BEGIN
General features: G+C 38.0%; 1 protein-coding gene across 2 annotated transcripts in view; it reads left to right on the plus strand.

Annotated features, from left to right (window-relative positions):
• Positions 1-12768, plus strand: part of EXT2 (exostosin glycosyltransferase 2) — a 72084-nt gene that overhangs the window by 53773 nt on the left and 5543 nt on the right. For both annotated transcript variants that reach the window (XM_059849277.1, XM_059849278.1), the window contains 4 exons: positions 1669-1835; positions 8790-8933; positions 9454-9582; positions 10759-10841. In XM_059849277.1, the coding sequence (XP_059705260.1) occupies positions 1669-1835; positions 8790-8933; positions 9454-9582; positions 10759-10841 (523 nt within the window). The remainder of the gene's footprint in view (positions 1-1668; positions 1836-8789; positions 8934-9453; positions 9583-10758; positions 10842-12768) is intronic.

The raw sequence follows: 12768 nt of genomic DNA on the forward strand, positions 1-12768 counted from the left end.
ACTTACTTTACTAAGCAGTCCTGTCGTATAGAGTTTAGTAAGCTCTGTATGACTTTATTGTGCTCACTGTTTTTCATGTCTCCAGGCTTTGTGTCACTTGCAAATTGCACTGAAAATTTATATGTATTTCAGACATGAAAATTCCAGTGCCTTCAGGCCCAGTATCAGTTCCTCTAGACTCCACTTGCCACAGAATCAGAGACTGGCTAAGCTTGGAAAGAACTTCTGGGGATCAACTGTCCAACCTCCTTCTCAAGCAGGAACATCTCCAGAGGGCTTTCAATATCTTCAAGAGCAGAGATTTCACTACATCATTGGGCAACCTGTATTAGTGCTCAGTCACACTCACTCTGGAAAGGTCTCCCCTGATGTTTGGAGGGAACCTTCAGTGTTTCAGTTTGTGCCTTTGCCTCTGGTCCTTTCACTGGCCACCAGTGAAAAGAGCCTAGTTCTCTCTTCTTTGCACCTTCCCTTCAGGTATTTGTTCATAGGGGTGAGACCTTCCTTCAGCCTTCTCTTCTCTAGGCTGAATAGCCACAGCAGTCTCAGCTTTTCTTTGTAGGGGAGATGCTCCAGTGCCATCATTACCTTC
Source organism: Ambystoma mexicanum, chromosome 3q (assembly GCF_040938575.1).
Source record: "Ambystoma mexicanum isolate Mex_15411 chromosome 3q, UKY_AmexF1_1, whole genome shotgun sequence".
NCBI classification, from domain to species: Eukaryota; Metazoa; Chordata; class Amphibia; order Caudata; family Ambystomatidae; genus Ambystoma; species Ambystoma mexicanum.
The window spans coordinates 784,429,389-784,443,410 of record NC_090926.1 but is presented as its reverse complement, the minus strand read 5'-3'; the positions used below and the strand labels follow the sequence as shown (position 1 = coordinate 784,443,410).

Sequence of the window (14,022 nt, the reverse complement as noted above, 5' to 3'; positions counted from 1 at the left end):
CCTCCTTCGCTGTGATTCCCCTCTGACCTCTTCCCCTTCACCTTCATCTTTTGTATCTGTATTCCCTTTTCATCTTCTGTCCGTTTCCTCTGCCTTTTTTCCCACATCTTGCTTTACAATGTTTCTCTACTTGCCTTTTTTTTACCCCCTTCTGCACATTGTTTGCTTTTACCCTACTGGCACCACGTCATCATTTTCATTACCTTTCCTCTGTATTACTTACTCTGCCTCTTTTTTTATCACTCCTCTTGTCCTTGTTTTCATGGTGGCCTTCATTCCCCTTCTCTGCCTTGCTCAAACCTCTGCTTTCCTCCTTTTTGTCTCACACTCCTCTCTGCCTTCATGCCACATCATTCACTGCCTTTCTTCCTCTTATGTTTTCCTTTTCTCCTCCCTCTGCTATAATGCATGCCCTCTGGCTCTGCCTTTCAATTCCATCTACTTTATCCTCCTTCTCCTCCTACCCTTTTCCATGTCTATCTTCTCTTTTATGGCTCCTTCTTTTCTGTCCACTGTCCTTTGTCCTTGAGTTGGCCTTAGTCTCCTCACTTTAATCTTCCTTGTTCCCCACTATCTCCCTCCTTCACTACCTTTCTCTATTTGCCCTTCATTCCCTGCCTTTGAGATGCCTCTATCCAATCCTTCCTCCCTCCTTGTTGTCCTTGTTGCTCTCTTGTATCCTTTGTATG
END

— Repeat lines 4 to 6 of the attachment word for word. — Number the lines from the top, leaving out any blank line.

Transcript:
The raw sequence follows: 12768 nt of genomic DNA on the forward strand, positions 1-12768 counted from the left end.
ACTTACTTTACTAAGCAGTCCTGTCGTATAGAGTTTAGTAAGCTCTGTATGACTTTATTGTGCTCACTGTTTTTCATGTCTCCAGGCTTTGTGTCACTTGCAAATTGCACTGAAAATTTATATGTATTTCAGACATGAAAATTCCAGTGCCTTCAGGCCCAGTATCAGTTCCTCTAGACTCCACTTGCCACAGAATCAGAGACTGGCTAAGCTTGGAAAGAACTTCTGGGGATCAACTGTCCAACCTCCTTCTCAAGCAGGAACATCTCCAGAGGGCTTTCAATATCTTCAAGAGCAGAGATTTCACTACATCATTGGGCAACCTGTATTAGTGCTCAGTCACACTCACTCTGGAAAGGTCTCCCCTGATGTTTGGAGGGAACCTTCAGTGTTTCAGTTTGTGCCTTTGCCTCTGGTCCTTTCACTGGCCACCAGTGAAAAGAGCCTAGTTCTCTCTTCTTTGCACCTTCCCTTCAGGTATTTGTTCATAGGGGTGAGACCTTCCTTCAGCCTTCTCTTCTCTAGGCTGAATAGCCACAGCAGTCTCAGCTTTTCTTTGTAGGGGAGATGCTCCAGTGCCATCATTACCTTC
Source organism: Ambystoma mexicanum, chromosome 3q (assembly GCF_040938575.1).